“You could spot a pilgrim by their distinctive robes, hats, and staves, or by the pilgrims’ badges they wore as symbols of the journey (like scallop shells from Santiago de Compostela)….For medieval people, relics could be pieces of a Christian story, such as the bones of a martyr or saint, or pieces of Jesus’ life, such as the tears or breast milk of Mary, or pieces of the True Cross. Of course, a relic that has gained a huge amount of popularity in modern consciousness, from Arthurian legend to Indiana Jones, is the ever-elusive Sangreal: the Holy Grail. Naturally, not all of these relics were true relics, but pretending they were could gain a swindler quite a lot of money.”
Or this paper describing hidden symbols of fertility in Michaelangelo’s Medici Chapel:
“A new analysis suggests that Michelangelo may have concealed symbols associated with female anatomy within his famous work in the Medici Chapel.”
…Or this article detailing how various animals represent symbolic representations:
“European artists have assigned meaning to animals both real and imagined since classical antiquity. In the 12th century, medieval scholars formalized certain readings by publishing the Bestiary—an illustrated guide that offered both natural history and moral associations for a wide range of creatures.”
It seems rather hypocritical, doesn’t it, that the Catholic Church, whose Mass and traditions and architectural structures are so overflowing with symbolism, would take such a heavy-handed stance against something like the tarot, which historically was meant to imbue Catholic social teaching to the masses that used the cards while game-playing. Breakaway religious factions—Protestants—during the Reformation refuted all of that symbolism and purged it from their spiritual traditions completely; it was a major digression from the Mother Church (and is perhaps partly why much of the meaning of the tarot became “occult” or hidden from us…).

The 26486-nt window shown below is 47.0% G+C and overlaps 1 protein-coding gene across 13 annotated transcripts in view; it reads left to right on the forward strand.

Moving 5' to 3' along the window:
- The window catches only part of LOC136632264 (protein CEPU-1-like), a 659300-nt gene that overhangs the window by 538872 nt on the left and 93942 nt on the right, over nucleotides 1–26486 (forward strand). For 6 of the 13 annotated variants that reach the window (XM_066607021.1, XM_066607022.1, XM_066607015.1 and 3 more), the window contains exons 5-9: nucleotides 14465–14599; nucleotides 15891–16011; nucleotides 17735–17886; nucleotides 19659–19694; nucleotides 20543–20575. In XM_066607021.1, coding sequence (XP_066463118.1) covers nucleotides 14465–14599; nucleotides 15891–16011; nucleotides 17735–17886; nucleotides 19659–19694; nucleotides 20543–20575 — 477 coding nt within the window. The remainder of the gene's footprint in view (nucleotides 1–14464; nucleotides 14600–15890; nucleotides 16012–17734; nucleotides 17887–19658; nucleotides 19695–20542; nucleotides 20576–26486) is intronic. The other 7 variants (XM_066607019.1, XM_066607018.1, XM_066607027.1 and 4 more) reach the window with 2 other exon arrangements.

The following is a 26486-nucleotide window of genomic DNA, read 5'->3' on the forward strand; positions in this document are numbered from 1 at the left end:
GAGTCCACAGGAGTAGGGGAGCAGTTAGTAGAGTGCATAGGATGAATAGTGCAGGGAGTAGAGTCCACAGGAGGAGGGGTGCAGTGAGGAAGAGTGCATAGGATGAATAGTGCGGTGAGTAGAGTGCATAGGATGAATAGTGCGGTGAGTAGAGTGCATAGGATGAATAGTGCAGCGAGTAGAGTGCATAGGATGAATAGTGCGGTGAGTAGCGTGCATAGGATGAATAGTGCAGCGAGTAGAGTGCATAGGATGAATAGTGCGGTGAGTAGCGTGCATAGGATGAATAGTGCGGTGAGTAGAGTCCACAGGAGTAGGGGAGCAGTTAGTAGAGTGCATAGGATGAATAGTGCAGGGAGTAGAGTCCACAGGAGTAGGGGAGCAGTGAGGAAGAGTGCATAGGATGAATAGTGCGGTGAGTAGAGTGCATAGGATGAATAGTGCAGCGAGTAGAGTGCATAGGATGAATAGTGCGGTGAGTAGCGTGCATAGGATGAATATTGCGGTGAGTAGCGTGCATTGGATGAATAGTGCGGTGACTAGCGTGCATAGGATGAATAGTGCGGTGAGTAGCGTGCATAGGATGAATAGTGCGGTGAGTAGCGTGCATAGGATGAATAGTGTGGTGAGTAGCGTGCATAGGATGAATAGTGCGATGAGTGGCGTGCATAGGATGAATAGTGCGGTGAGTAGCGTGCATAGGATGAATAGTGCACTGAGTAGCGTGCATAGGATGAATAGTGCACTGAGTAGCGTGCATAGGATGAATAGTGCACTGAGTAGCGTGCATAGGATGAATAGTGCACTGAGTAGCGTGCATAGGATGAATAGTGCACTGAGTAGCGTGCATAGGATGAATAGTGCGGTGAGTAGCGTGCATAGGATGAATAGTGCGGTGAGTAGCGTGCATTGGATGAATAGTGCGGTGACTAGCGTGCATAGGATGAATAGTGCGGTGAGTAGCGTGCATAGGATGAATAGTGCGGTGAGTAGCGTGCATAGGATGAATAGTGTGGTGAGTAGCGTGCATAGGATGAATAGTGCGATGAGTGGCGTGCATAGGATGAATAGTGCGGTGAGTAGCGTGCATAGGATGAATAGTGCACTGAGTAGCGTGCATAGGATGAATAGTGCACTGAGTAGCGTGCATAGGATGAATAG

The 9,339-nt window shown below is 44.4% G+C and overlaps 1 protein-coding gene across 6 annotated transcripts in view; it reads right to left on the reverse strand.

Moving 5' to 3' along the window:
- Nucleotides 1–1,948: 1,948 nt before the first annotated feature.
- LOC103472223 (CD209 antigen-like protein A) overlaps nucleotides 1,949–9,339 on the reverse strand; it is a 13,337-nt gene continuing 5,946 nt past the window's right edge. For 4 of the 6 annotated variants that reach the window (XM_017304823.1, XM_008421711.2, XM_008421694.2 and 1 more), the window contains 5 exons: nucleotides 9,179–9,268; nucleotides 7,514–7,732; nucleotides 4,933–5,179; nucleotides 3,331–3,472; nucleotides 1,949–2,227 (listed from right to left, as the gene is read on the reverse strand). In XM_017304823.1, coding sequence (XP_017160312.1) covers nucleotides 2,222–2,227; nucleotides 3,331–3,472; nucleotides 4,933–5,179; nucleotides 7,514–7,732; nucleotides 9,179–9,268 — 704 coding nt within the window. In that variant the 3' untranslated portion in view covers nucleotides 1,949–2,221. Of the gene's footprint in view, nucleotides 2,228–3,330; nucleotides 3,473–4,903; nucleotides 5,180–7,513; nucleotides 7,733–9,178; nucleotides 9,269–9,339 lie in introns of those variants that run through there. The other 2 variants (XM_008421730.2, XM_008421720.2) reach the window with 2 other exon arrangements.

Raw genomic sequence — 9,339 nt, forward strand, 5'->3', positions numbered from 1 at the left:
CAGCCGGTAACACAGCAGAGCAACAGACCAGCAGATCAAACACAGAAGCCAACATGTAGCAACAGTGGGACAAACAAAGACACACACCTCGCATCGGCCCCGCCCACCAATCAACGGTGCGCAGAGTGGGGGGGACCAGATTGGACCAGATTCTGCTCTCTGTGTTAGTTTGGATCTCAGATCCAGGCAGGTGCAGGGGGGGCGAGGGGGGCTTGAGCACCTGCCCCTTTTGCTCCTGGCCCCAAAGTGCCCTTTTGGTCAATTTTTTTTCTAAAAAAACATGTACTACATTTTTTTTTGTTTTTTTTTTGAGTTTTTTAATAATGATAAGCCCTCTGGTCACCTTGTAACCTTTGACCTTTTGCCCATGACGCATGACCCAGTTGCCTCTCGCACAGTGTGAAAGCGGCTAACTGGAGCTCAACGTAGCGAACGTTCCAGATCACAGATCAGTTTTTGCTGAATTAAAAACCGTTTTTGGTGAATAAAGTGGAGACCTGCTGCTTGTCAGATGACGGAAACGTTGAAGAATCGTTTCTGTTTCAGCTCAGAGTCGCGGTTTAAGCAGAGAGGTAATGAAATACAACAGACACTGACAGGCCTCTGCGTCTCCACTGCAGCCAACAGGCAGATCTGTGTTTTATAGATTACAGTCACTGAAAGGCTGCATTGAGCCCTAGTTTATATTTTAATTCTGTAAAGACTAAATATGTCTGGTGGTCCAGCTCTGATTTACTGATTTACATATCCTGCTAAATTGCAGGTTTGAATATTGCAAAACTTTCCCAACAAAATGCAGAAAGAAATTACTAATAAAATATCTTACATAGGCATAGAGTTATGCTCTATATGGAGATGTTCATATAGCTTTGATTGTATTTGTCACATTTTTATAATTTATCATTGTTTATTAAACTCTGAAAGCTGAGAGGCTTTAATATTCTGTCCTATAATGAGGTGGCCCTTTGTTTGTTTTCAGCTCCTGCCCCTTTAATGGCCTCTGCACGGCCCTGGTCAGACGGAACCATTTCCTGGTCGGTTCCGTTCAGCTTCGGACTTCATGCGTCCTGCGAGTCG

Much has been made of the presentation to Pope John Paul II of a two-volume set of books by a Catholic convert expressing spiritual inspiration derived from the tarot. A famous picture even confirms that the pontiff had the volumes in his possession on his personal desk. The work—Meditations on the Tarot—is a heady book, and has variously been claimed as a New Age apologia, and a bridge to understanding a Christian mystical interpretation of the tarot… I’m not going to offer any commentary on that particular book here outside of reiterating that at least one previous pope had the inquisitiveness to investigate that writing, or the gracefulness to accept it as a gift from someone.
Françis has repeatedly indicated an openness to the margins and the marginalized. Yet tarot readers have become a defacto marginalized group (among other minorities) in the Catholic perspective in part because of Françis’s evangelizing. Mixed messages are what we can do without. To bully a group of people whose best intentions are to bring comfort and succor to those who seek us out seems trite and ignorant, especially when these are some of the same goals of the Church. Frankly, we get it where we can find it, Pape, which is unfortunately less and less with your institution.
And unless he feels mocked for some absurd reason, it seems odd to choose as an object of one’s ridicule something that contains a picture of yourself… I find it hard to believe that Françis is ignorant of the cultural significance of that portrait within the leaves of the card images he so denounces.